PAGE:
Three Chinese photographers have claimed accolades in the world's largest astronomy photography competition and will now have their work displayed at an exhibition in London.
Wang Zheng won the Sykscapes category for this image from the Gobi Desert. (Photo: the Royal Museums Greenwich)
Chinese entrants won top prize in two out of 11 categories in the Royal Observatory's Insight Investment Astronomy Photographer of the Year 2019 awards, while another placed third.
The competition celebrates outstanding images of celestial objects, cosmic events and regions of the night sky. It is widely considered to be the most prestigious competition of its kind.
Wang Zheng won the "Skyscapes" category in this year's competition. Dong Shuchang was a joint winner in the field for best newcomer, and an image from Li Yiming achieved "highly commended" status in the "Our Moon" category.
Hungarian photographer Laszlo Francsics won overall top prize and 10,000 pounds ($12,340) for his image Into the Shadow, which showcases the 35 phases of a total lunar eclipse in one photograph.
Competition images are now on display in an exhibition at the National Maritime Museum in London, and will also be published in a book this November.
Wang said she hopes her success will motivate more people in China to take up astronomy photography, as well as take care of the nation's natural environment.
"I am extremely happy to be selected," Wang told China Daily. "Beyond surprise and excitement, it's more a sense of accomplishment after so much hard work."
The winning shots were drawn from a shortlist of 140 images and 4,600 overall entries submitted by amateurs and professionals in 90 countries.
"This year's selection contains so many unique approaches to astrophotography – real love letters to the art form, which stay with you long after you've seen them," said Tom Kerss, who is an astronomer at the Royal Observatory and a judge for the competition.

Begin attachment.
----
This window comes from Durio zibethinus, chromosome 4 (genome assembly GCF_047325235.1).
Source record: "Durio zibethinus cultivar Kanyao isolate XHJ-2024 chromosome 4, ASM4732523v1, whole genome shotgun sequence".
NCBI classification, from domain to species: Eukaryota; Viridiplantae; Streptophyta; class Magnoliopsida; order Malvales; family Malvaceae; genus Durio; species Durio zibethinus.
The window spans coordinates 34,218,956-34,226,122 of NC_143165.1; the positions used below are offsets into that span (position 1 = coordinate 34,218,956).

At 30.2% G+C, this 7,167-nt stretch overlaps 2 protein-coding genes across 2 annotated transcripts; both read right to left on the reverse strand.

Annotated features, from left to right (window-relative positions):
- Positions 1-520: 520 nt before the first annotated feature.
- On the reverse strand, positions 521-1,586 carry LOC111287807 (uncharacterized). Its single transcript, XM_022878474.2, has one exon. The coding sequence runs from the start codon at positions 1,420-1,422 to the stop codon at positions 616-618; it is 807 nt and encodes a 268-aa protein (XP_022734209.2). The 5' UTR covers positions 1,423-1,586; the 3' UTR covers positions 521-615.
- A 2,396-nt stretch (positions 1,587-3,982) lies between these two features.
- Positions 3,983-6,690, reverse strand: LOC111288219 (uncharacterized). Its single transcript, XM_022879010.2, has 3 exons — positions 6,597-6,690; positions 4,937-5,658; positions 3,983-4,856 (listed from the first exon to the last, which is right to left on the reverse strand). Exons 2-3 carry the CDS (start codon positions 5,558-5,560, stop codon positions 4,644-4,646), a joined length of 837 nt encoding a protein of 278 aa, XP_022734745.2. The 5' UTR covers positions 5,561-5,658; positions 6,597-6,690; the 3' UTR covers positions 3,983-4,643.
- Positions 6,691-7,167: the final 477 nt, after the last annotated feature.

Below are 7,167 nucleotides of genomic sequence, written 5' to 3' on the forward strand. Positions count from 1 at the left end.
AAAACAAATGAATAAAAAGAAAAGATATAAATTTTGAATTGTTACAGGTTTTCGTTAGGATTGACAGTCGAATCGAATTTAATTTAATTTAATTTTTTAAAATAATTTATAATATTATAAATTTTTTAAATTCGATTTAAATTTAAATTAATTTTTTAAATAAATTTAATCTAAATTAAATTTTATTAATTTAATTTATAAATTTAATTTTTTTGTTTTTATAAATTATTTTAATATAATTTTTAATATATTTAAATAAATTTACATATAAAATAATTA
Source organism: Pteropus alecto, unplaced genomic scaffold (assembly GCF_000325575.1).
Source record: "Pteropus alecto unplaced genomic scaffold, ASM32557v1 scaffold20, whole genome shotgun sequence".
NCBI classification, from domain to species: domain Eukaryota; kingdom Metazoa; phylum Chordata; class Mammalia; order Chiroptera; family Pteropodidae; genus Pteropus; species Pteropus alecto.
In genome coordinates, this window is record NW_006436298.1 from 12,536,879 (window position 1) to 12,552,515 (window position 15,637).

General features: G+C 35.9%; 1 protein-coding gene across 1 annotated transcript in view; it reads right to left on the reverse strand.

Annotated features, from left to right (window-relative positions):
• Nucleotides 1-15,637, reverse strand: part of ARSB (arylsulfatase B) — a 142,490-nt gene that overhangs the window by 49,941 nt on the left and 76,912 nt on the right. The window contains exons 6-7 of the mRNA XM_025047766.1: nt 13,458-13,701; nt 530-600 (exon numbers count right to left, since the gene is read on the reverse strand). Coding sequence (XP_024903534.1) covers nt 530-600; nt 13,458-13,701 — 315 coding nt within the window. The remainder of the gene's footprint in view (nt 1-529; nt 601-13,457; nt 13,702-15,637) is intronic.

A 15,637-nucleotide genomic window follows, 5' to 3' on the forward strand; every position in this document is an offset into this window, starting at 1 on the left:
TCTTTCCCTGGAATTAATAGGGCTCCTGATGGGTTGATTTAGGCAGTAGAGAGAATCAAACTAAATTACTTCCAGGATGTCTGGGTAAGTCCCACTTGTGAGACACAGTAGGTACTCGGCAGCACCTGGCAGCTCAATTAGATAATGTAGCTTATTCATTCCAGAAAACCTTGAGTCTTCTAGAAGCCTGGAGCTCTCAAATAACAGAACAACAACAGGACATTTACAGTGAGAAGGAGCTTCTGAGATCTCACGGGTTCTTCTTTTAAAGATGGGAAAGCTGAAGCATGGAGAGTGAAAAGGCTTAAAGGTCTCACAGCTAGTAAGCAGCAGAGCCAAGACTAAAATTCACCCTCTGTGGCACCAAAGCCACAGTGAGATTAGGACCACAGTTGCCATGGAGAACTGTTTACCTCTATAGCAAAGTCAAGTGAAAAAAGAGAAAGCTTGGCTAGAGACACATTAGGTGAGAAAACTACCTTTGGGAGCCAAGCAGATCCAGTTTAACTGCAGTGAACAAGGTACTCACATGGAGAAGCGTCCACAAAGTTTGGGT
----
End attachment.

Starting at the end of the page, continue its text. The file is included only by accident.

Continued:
Dong, Li and Wang were among seven shortlisted Chinese photographers, who all impressed the judges with images of the moon, meteor showers, the Northern Lights and the Milky Way.
Wang claimed 1,500 pounds and top prize in the Skyscapes category for her image Across the Sky of History.
The shot – which was taken in the Gobi Desert inside China's Inner Mongolia Autonomous Region – displays a meteor streaking through the sky above a sparse forest of withered poplar trees.
Wang, who works for a pharmaceutical company in Beijing, said she travelled to the desert with a group of friends in search of meteor showers. The group waited out three days of stormy weather, before the skies cleared to provide pristine conditions for the capture.
"I am glad that we did not give up in the face of challenges and were rewarded in the end, it was the greatest pleasure," Wang said.
Li's photograph Seven-Color Feather of the Moon captured the optical phenomenon known as the lunar corona, and placed third in the category dedicated to the Earth's moon. Judges praised the composition of Li's image, and said the rings of light resemble the colorful brush strokes of a painting.
Dong Shuchang was jointly awarded the Sir Patrick Moore Prize for Best Newcomer, which is named after the noted English amateur astronomer and television presenter. Dong's image Sky and Ground, Stars and Sand depicts a starry sky above the sand dunes in Ningxia Hui Autonomous Region in China.
Last year Chinese amateur photographer Li Tianhong won the award for best newcomer, and in 2016 Chinese photographer Yu Jun won the overall competition with the image Baily's Beads, which used multiple exposures to capture the Sun during different stages of a total solar eclipse.